Some folks never learn. COVID disruptions to both supply and demand have blown rolling bubbles and busts through commodities including lumber, iron ore, precious metals, and foodstuffs. Base metals are still inflated though beginning to struggle. The new bubble is energy.
Each time the formula is the same. Temporary virus distortions boost demand. Temporary supply curtailments amplify it. Wall Street vampire squids move in with their bubble-blowing narratives to create a panic.
There is so little social utility in any of it, you could be forgiven for questioning the usefulness of markets.
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For now, energy remains a genuine problem for everybody. But it is not a structural shortage based ESG or anything else. There has been no shortage of investment over the last decade. On the contrary, investment in gas is in a preposterous golden age. Thermal and coking coal has been more solid than expected. Oil capital has been plentiful if more short-term with the rise of shale. Renewables volumes are off the chart.
It is useful to consult the data. There are many sources that do the job. The BP energy review is one. Oil boom:
There is no structural challenge to energy markets here. What we have got is a cyclcial rally as both demand and supply are hit by COVID. The former has blasted higher during the global inventory rebuild which is beginning to roll off:
This has also driven shipping costs straight up.
Both have transpired just as COVID and other accidents have crimped supply everywhere. Russian geopolitics has added to the pain:
Finally. it has been a very hot northern summer which has contributed to raw material inventory draws. The weather may not be finished with us yet. A tough winter will blow off energy prices. Though it may not:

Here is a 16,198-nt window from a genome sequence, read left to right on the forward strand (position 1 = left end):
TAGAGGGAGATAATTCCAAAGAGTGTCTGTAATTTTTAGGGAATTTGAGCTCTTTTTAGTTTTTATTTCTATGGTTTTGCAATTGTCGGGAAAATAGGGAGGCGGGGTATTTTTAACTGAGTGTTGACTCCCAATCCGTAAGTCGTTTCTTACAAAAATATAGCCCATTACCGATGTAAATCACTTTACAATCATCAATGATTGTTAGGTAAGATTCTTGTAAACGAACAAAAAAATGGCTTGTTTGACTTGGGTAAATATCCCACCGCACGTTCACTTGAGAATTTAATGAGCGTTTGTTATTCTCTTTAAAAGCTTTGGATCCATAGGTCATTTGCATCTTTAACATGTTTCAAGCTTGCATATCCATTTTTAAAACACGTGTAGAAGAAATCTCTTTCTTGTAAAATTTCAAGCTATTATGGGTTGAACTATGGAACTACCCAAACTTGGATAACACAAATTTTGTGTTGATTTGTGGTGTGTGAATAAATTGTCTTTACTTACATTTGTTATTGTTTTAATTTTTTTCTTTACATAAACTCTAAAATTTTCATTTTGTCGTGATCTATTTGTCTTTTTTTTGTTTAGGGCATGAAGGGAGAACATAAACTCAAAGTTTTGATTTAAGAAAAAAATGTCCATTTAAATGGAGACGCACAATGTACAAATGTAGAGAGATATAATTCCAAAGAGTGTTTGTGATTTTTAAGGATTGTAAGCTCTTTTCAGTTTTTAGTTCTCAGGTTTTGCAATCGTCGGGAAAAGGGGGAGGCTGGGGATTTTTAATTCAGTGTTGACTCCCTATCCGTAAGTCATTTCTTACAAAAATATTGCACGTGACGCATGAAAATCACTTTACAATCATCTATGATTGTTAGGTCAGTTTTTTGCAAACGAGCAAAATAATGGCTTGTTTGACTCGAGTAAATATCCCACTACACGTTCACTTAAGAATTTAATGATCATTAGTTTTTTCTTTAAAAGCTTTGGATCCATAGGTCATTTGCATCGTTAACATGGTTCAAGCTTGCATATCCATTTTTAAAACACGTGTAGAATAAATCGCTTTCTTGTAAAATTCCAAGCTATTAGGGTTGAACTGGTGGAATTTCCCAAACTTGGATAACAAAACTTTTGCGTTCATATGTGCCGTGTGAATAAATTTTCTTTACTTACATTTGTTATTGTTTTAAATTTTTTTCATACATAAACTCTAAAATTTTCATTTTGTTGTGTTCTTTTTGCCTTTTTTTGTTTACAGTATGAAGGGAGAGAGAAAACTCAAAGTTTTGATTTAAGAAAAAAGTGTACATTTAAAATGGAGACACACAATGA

“We expect a ‘warm sandwich’ this heating season with a potentially very cold center,” said Todd Crawford, director of meteorology at commercial-forecaster Atmospheric G2. That could mean an unusually warm start to the season, then a cold period into January, followed by a mild end of winter and an early spring. “These expectations are broadly appropriate for all major energy-demand centers in eastern U.S., western Europe and northeast Asia.”
This has led to a shortage of stored coal in China (and now India):
And stored gas in Europe:
Which has triggered wild pricing surges. Thermal coal is crazy:
LNG futures are only slightly less insane:
Here is the rub. Such unprecedented prices will reopen supply in everything pronto and when that happens geopolitical leverage, such as that held by Russia right now, will collapse.
Like iron ore and lumber before it, energy has been through this once already during the China supercycle. As such, there are immense quantities of shuttered mines, pipeline capacity, undrilled shale, and LNG trains that can be turned back on in a relative jiffy or are still coming on stream. Right now, China has in process a campaign to reopen 80mt of thermal coal mines which would restore much of what has been lost elsewhere all by itself. Europe is on the verge of opening the Nord Stream 2 pipeline. LNG trains are opening every second day in the US with a deluge coming from Qatar in a few more years.
By the northern Spring, the energy crisis will likely be over as supply responds and inventories are rebuilt. All the more so for the bubble having left a trail of demand destruction in its wake as China falls into recession, the US slows to a crawl as a spooked Fed tapers into a fiscal cliff and the European recovery is shocked.
There are structural challenges raised by decarbonisation for energy but COVID is not one of them.